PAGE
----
Thursday, January 15, 2009

For Kirk: The meditation retreat...sigh...

My friend Scott learned from his brother about a Buddhist doctrine involving days of directed meditation. Scott attended one of the organization's 10-day retreats - in far-off Washington state, so he would be unable to bolt. He'd heard that the hours all alone with oneself could be difficult, troubling. Day after day after day....

Scott seemed, on his return to Denver, to have had a genuinely life-changing experience. I was curious. He suggested a book to read about the doctrine. I bought the book from an online seller and read it more than once. I decided I'd attend a retreat. After investigating local opportunities, I settled on a session to be held in the country SE of Denver in late November of '08.

Most of what follows I learned from the organization's literature. Some of it I learned when I got to the venue.... Oh, the organization's web site included a ride board. I hooked up a ride for Scott and me with a woman who lives north of Denver and, like Scott, was a returning student.

Note: I don't want to point fingers here or assign blame. The retreats are set up for people who want to be there, who thrive there and who leave at the end. I was only the first of those things...

The retreats are silent. Students do not speak, nor do they meet the eyes of other students. I struggled with that a bit: I want to say good morning and excuse me. I enjoy human contact. 

Students are asked to behave as if they are alone. They are asked not to hold doors open for the person behind or to act as if there is anyone standing in line next to them or sitting next to them at meals.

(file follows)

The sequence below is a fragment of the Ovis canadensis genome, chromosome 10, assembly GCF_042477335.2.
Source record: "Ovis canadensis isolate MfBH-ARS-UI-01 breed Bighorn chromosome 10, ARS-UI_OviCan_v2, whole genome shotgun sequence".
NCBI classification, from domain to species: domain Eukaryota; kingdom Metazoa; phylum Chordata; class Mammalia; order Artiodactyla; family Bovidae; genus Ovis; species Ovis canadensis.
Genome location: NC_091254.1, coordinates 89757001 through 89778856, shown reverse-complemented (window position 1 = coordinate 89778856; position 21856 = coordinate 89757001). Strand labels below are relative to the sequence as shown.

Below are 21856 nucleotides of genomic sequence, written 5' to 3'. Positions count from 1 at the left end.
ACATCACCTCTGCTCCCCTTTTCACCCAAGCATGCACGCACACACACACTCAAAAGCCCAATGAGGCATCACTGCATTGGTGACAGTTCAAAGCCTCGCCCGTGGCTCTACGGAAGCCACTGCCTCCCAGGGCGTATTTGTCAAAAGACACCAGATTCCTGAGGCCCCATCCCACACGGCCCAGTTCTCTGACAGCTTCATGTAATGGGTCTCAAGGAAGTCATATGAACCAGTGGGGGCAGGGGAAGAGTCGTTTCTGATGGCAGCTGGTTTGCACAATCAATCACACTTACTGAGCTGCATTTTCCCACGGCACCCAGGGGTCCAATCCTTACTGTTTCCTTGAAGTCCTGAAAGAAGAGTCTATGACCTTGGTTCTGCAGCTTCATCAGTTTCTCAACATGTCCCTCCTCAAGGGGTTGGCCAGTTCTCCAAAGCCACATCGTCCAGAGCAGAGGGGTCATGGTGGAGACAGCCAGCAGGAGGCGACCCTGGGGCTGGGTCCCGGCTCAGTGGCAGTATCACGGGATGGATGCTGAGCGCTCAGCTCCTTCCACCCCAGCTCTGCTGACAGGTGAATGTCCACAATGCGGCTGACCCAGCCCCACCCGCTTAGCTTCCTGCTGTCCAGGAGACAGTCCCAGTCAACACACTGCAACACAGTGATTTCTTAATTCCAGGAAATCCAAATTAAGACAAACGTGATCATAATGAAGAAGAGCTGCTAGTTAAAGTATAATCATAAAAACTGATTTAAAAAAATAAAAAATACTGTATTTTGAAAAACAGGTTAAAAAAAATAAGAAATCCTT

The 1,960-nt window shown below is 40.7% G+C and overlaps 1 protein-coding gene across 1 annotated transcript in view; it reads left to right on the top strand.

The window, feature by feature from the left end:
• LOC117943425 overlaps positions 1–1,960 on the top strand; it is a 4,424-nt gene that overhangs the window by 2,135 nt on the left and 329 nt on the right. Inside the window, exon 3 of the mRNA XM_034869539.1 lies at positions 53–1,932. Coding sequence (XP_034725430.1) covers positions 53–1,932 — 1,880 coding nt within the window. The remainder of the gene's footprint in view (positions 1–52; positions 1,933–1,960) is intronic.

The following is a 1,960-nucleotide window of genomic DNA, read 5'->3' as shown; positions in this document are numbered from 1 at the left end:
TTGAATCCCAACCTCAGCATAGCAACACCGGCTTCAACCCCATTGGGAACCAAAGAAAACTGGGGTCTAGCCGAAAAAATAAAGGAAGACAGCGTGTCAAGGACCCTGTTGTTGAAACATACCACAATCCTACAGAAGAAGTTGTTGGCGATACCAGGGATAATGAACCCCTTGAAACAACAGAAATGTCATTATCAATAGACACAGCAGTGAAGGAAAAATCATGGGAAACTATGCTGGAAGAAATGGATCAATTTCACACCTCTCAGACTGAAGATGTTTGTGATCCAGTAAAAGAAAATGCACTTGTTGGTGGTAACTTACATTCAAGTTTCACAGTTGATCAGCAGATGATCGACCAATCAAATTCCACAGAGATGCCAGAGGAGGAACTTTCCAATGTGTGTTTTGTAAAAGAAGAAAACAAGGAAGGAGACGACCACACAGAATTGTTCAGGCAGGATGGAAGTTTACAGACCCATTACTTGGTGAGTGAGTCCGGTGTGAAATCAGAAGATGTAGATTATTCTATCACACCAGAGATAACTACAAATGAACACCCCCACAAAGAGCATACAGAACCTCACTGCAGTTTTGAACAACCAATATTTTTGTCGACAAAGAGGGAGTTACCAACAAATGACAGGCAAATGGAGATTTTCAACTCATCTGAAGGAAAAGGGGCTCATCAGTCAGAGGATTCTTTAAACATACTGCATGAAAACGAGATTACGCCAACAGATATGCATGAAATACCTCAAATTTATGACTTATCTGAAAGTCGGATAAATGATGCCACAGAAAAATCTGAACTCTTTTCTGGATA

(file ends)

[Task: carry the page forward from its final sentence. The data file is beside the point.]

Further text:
There's no music, no photos on the walls. No distraction. Men and women students are separated so that students of one gender seldom see students of the other. There's a curtain across the dining room and it's dark in the meditation room.  Men have a taped-off area for walking outside between meditation sessions; women have a different one. 

Meditation begins quite early; one arises at 4:30. Breakfast and lunch are vegetarian meals; dinner is pieces of fruit and a cup of tea. Students sleep in bunk beds in summer-camp dorms for kids. On arrival, the instructors or staff collect all cell phones, laptops, car keys, books...and the cars are parked in an off-limits lot. 

Tamar and I are not vegetarians but we don't eat a lot of meat and very little beef. When I got to the retreat and began eating meals there, the strictly vegetarian food disagreed with me. I had awful gas, more than I've ever had, and I had it day after day. 

I could just make it through a meditation session, uncomfortable the whole time, my stomach rumbling loudly all through the session, before running to the bathroom. Miserable.

Because there were no laundry facilities at the venue, we had to bring everything we thought we might need for 10 days. I did that as directed, but I made a serious mistake. I did not think to bring genuine American toilet paper. 

Sure, there was toilet paper in the bathrooms, but it was Crimean War surplus paper, it was paper for refinishing the hulls of wooden boats, it was criminally cheap, uncivilized toilet paper and the company owners and factory workers who make it and the merchants who sell it can burn in hell forever. I'll stop now about the toilet paper before I get mean.